Anyone competent in scientific methodology would have to call this kind of study fundamentally misconceived. One could design a good experiment to ascertain the validity of an automated fingerprint matcher, but it would not consist of one person’s memory of no “bad matches” — whatever that means for a system that merely produces a list of possibly matching candidates rather than single-source “conclusion decision.” Moreover, even if a perfectly accurate, fully automated system to make single-source attributions existed, what would its uncanny performance tell us about the validity and reliability of mere mortals who do not make their “conclusion decisions” the same way and who are known to err from time to time?

Now there are studies that clearly demonstrate that latent print examiners can make source attributions and exclusions at rates far better than chance — in other words, there is scientifically demonstrable expertise even if the procedure is highly subjective and not particularly “scientific” at critical junctures. But remarks like those of the leader of “the world’s oldest and largest forensic science identification association” 9/ as to what is a “good empirical study” only lend credence to Judge Edwards’ complaint. They make it appear that practitioners “were brought up in a different world” and “don't understand science.” The forensic-science community can and must do better.

  1. "Our Worst Fears Have Been Realized" -- Forensic "Evidence, Science, and Reason in an Era of 'Post-truth' Politics" (Part 1), Forensic Science, Statistics and Law, Nov. 20, 2017,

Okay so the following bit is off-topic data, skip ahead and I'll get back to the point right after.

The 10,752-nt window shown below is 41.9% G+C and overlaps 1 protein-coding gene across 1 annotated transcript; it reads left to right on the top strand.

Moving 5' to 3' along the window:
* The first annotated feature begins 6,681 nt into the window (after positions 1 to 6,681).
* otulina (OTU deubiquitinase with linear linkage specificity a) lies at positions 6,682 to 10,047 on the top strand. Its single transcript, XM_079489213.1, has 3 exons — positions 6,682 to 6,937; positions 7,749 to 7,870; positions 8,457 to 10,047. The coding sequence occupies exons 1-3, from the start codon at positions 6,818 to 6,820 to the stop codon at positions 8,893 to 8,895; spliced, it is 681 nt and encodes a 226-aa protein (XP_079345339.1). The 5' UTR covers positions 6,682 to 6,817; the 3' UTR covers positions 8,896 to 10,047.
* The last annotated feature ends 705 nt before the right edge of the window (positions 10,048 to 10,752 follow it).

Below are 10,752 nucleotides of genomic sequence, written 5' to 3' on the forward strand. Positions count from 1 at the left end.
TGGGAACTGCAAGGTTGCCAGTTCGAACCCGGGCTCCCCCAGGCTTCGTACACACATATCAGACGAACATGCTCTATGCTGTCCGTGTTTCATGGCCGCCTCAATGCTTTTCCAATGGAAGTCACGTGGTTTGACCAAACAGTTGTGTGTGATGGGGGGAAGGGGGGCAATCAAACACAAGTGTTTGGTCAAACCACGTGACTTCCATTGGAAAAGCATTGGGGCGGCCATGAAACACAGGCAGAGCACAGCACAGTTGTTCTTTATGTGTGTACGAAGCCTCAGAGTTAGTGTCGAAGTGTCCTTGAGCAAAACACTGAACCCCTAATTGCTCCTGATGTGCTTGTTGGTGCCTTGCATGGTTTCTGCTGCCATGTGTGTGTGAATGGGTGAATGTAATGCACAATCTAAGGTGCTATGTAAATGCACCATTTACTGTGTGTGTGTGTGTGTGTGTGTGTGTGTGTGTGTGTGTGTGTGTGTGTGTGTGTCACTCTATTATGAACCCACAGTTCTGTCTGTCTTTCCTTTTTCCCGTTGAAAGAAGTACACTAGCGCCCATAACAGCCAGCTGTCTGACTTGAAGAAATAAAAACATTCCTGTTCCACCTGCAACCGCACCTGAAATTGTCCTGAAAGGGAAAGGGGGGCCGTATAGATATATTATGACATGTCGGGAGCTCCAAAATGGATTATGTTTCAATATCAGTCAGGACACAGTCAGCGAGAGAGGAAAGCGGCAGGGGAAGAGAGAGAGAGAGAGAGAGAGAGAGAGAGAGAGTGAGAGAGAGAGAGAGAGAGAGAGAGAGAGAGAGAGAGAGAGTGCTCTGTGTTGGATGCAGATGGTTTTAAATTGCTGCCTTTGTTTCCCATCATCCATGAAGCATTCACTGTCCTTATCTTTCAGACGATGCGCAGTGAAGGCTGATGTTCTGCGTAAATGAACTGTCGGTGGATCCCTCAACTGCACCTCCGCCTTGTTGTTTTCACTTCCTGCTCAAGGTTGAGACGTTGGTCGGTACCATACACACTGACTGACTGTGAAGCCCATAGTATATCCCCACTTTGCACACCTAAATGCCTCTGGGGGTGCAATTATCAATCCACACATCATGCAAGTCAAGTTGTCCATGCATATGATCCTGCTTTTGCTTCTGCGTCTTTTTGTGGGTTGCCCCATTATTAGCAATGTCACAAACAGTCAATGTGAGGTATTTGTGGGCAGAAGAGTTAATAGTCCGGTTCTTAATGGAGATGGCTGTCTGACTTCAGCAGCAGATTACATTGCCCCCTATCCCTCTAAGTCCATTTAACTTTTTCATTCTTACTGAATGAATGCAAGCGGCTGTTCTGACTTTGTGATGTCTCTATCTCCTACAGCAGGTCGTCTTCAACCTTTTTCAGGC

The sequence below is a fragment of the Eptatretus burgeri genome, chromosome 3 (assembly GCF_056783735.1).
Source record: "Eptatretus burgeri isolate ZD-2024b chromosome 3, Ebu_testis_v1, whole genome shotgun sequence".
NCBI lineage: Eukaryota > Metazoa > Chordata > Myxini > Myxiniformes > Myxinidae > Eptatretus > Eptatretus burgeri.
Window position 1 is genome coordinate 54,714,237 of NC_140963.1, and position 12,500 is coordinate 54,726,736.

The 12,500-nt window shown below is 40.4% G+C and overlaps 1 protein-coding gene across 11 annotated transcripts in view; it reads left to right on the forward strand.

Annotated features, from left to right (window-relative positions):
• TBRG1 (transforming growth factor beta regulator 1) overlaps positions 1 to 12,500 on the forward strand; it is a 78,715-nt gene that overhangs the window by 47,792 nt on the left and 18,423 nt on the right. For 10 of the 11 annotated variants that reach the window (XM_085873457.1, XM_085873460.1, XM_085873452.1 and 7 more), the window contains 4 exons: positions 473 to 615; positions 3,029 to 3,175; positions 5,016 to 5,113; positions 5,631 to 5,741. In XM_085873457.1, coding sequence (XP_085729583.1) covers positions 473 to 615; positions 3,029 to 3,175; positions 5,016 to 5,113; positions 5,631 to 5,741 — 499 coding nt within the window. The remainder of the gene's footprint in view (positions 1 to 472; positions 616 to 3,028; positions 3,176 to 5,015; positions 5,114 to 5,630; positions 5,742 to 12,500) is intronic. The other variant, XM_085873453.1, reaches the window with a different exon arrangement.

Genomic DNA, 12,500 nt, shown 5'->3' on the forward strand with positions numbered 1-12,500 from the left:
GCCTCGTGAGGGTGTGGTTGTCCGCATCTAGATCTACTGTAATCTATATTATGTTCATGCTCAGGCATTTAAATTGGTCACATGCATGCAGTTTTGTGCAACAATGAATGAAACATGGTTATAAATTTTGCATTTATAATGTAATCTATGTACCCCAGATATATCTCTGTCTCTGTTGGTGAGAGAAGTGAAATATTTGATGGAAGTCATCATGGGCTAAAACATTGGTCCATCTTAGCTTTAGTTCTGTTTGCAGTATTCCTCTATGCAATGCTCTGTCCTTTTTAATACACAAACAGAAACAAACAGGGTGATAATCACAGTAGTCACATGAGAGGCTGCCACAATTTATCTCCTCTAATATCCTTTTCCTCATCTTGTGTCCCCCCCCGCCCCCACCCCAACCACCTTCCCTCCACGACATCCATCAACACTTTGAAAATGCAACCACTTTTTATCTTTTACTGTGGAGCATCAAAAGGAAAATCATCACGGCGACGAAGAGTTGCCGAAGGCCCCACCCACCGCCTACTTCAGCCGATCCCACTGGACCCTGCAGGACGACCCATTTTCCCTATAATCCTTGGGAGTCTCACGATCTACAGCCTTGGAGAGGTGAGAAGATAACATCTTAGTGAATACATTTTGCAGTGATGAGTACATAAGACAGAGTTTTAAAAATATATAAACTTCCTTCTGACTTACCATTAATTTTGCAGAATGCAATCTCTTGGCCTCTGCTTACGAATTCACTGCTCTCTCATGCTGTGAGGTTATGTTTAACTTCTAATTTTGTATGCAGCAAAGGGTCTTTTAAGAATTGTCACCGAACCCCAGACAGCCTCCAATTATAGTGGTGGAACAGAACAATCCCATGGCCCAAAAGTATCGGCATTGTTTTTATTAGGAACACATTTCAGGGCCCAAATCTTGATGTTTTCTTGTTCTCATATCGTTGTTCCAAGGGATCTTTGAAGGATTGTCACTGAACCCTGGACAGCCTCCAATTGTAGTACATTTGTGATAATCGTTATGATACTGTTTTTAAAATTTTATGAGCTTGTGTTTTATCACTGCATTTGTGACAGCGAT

2. His committee’s 2009 NRC Report noted that
    the “forensic science community” ... consists of a host of practitioners, including scientists (some with advanced degrees) in the fields of chemistry, biochemistry, biology, and medicine; laboratory technicians; crime scene investigators; and law enforcement officers. There are very important differences, however, between forensic laboratory work and crime scene investigations. There are also sharp distinctions between forensic practitioners who have been trained in chemistry, biochemistry, biology, and medicine (and who bring these disciplines to bear in their work) and technicians who lend support to forensic science enterprises. (P. 7)
  3. In the interest of full disclosure, I should note that I participated in drafting the "views document" that contains this recommendation and that I made suggestions to the Commission for further revisions.
  4. Transcript of Meeting 13, Part 1, Apr. 10, 2017,.at 48,
  5. United States v. Herrera, 704 F.3d 480, 486 (7th Cir. 2013).
  6. H.W. “Rus” Ruslander, Feb. 5,  2017, IAI Position Statement on Conclusions, Qualified Statements, and Probability Modeling,
  7. Seth Augenstein, National Commission on Forensic Science Asks for Public Comment, Forensic Mag., Feb. 22, 2017,
  8. Augenstein, supra note 4.
  9. IAI’s Mission Statement,